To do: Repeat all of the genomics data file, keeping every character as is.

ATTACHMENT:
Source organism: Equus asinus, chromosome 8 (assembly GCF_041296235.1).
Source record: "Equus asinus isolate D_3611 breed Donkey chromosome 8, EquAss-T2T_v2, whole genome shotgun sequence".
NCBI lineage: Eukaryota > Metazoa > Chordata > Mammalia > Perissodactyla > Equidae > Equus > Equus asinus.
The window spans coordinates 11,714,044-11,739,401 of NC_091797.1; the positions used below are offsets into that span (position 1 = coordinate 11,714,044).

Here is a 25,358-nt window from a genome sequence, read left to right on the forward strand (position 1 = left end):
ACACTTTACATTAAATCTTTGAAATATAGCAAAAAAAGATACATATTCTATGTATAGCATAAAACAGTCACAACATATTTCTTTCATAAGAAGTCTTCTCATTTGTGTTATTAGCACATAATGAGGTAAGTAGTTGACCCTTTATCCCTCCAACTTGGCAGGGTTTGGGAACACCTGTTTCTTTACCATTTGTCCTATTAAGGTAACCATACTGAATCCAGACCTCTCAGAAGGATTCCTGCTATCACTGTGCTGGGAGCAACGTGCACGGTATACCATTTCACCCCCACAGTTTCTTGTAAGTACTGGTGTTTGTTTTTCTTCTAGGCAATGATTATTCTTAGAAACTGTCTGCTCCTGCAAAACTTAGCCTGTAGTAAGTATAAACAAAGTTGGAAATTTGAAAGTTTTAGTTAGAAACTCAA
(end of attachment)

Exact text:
Source organism: Equus asinus, chromosome 8 (assembly GCF_041296235.1).
Source record: "Equus asinus isolate D_3611 breed Donkey chromosome 8, EquAss-T2T_v2, whole genome shotgun sequence".
NCBI lineage: Eukaryota > Metazoa > Chordata > Mammalia > Perissodactyla > Equidae > Equus > Equus asinus.
The window spans coordinates 11,714,044-11,739,401 of NC_091797.1; the positions used below are offsets into that span (position 1 = coordinate 11,714,044).

Here is a 25,358-nt window from a genome sequence, read left to right on the forward strand (position 1 = left end):
ACACTTTACATTAAATCTTTGAAATATAGCAAAAAAAGATACATATTCTATGTATAGCATAAAACAGTCACAACATATTTCTTTCATAAGAAGTCTTCTCATTTGTGTTATTAGCACATAATGAGGTAAGTAGTTGACCCTTTATCCCTCCAACTTGGCAGGGTTTGGGAACACCTGTTTCTTTACCATTTGTCCTATTAAGGTAACCATACTGAATCCAGACCTCTCAGAAGGATTCCTGCTATCACTGTGCTGGGAGCAACGTGCACGGTATACCATTTCACCCCCACAGTTTCTTGTAAGTACTGGTGTTTGTTTTTCTTCTAGGCAATGATTATTCTTAGAAACTGTCTGCTCCTGCAAAACTTAGCCTGTAGTAAGTATAAACAAAGTTGGAAATTTGAAAGTTTTAGTTAGAAACTCAA